We have always had a room upstairs reserved for me. When we moved in over 7 years ago, Mr Karen named it ‘the art room’, hoping I would one day use it for drawing or painting. I’ve always called it ‘the junk room’, because it has become a storage space for a lifetime of creative efforts that I all but abandoned at the end of high school. I’ve always loved (and had some skill at) drawing and writing, but I peaked in primary school. I’ve blogged about my junk room here.
This year, the art/junk room’s been seeing more action as I’ve been writing regularly, both for the blog and for myself. It’s a lovely space, relatively detached from the main house, where I can really crawl into my own head and go nuts.
A few weeks ago, Mr Karen and I went out for my birthday. As he drove home to pick me up and take me to my favourite Japanese restaurant, he suggested I take one day a week “for yourself. To write. To do anything, but not housework”.
It was the best birthday gift I could have imagined, at a time when I needed it most. I had spent the first half of my birthday morning alternating between crying and searching for jobs at my old university. As it seems, looking for the wrong thing in the wrong place.
I’ve always wanted to be a writer. I remember the exact moment I shelved any idea of writing, or a creative career. It was though as soon as the inspiration hit me, it was neatly folded and put away again, never to be considered again. It was in 1995, just before my first round of work experience in year 10. I told my mum I wanted to do journalism.
“But you’ll never get a job! There’s a recession!” she squawked.
So instead of doing work experience with a newspaper or magazine, I did work experience in an indie record store, where the owner was a 40-year-old man who smelt like baby powder. After a few days, once we were friends, he told me stories of sleeping with year 12 girls from my school, while they were wearing their school uniform. Needless to say, I felt like I earned my $25 for the week.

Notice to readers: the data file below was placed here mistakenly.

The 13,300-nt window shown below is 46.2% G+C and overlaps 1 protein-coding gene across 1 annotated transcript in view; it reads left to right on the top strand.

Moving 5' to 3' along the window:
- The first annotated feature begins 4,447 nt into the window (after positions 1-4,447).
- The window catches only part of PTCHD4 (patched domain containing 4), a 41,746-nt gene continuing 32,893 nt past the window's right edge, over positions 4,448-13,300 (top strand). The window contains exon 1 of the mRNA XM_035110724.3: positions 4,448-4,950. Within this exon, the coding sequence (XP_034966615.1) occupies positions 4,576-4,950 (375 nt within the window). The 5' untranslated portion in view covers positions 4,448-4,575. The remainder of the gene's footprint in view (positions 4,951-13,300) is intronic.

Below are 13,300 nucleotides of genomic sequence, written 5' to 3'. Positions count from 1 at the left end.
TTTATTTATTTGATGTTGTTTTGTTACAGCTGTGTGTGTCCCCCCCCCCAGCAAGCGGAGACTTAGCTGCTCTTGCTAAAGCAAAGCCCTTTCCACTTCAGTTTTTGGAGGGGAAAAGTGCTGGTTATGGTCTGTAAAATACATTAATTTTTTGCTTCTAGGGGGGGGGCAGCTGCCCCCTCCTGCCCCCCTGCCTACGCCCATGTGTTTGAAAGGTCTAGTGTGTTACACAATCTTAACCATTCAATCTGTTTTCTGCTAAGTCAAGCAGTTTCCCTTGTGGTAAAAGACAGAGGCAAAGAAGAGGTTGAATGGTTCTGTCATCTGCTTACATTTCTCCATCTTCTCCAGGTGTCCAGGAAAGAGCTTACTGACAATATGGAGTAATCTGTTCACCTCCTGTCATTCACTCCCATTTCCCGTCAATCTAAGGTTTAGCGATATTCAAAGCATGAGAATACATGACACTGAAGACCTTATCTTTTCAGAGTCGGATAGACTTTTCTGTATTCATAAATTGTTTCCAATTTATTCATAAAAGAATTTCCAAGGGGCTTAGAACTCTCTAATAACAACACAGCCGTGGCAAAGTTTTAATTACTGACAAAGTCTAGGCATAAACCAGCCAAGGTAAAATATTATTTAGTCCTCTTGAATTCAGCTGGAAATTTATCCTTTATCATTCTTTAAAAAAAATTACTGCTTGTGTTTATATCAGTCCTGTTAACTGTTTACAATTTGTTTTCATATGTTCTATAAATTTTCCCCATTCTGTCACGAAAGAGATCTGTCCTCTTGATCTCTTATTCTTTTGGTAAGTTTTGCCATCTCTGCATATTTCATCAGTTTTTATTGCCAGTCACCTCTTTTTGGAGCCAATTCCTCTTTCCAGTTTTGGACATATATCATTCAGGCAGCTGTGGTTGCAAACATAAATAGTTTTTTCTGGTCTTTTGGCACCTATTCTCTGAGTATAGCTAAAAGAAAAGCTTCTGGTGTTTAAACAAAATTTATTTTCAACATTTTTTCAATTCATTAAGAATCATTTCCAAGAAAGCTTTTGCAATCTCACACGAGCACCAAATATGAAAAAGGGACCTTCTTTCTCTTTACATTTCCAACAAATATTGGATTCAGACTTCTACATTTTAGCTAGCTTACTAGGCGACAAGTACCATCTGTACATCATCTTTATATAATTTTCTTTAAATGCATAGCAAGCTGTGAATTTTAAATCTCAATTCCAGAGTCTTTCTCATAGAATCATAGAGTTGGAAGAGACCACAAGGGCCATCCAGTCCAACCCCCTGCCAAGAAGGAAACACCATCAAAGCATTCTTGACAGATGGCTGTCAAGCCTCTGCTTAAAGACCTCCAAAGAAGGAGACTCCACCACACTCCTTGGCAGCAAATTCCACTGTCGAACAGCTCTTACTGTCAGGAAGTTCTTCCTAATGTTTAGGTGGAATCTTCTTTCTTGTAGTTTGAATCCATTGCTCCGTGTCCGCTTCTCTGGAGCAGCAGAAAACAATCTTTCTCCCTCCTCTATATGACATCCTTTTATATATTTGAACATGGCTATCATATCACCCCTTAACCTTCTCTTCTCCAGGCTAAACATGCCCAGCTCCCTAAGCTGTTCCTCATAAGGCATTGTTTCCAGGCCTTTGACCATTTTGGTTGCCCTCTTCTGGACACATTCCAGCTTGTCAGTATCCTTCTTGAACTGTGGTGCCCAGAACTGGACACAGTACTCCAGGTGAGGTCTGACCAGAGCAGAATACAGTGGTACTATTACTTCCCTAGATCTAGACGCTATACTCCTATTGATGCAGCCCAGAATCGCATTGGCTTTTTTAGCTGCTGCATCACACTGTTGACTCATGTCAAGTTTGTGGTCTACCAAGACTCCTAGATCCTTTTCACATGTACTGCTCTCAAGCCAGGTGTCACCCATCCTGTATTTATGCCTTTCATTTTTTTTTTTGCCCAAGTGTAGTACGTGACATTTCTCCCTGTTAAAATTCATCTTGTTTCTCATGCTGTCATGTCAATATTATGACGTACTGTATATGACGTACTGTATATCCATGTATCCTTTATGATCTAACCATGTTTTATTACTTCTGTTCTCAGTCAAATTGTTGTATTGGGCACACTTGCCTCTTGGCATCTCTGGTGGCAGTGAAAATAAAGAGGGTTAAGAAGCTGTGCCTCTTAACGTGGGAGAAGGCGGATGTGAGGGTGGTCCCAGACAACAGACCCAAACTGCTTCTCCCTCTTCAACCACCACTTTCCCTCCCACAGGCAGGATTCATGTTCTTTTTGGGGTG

In year 12, I told mum I wanted to study fine art. As we rolled down our bumpy, dirt road in her four-wheel drive, again she told me I would never get work. I yelled back “But you’ve never even seen my art! I’m actually good at it!”
“You’ve never shown it to me!” she replied. And I hadn’t. My work was too personal, too angry, too harsh for me to show my mum. I didn’t care that other students saw the work, but I was terrified that if mum saw it she would see how sad I was. (Terribly sad, in case you were wondering). I didn’t want to disappoint her, or make her worry.
I cried all the way to school that day. And soon after chose a BA at Monash University as my first preference for university: easy enough to get in, safe enough for mum to approve and open enough to find something I want to do with my life. Not writing or art. As it turns out, perhaps this path was too open-ended because I ended up working in administration and then management at the same University.
So I never pursued writing or art, even though I feel like if I was made to do anything (other than be a mum or a loving partner), it’s these two things.
Fast forward to my birthday. Mr Karen and I talking steps to arrange one day a week for actual bum on seat writing/drawing action. Doing whatever my flaky creative brain wants to do. Exciting! Terrifying! Like staring into an abyss, not having any idea what might be in there, but being drawn in nonetheless.
This past Easter weekend was a new beginning for me. I tidied the junk room/art room/office (COMPLETE MESS!) and made clearly defined workspaces. I cleared out my art folio and kept only the good pieces, the pieces that speak to me, the pieces that I am proud of. I went through boxes and boxes of junk from my teen years and reminisced at the funny and smart people I’ve been lucky enough to know and love. I wondered if I am the only grown woman to have kept every single card (birthday or christmas) they had ever been given: a big hello to Rowan W. from 2B!
Ultimately, I took the confused, naive, and sad girl I was in high school, and focused on creating a space for the person I could be. I took the first draft, edited out all of the rough bits, hopefully leaving space for a new story to unfold. Because if there’s anything writing or drawing have taught me, it’s not about the marks you make, it’s what you leave on the page that counts.
The best thing of all is that my mum will be taking care of 1 or 2 boys so I can have some time for me. To have her support means the world to me, after so many years of feeling like I would never have it.
So here we go world, if I stuff up now it’s not because I didn’t have the space or the support. Wish me luck.
Tell me about your dreams. What are they? How will you make them happen?
I’m linking up this post with Diminishing Lucy’s new linky, Drab to Fab. Pop over to share stories of renewal and new beginnings or get some inspiration for your own transformation.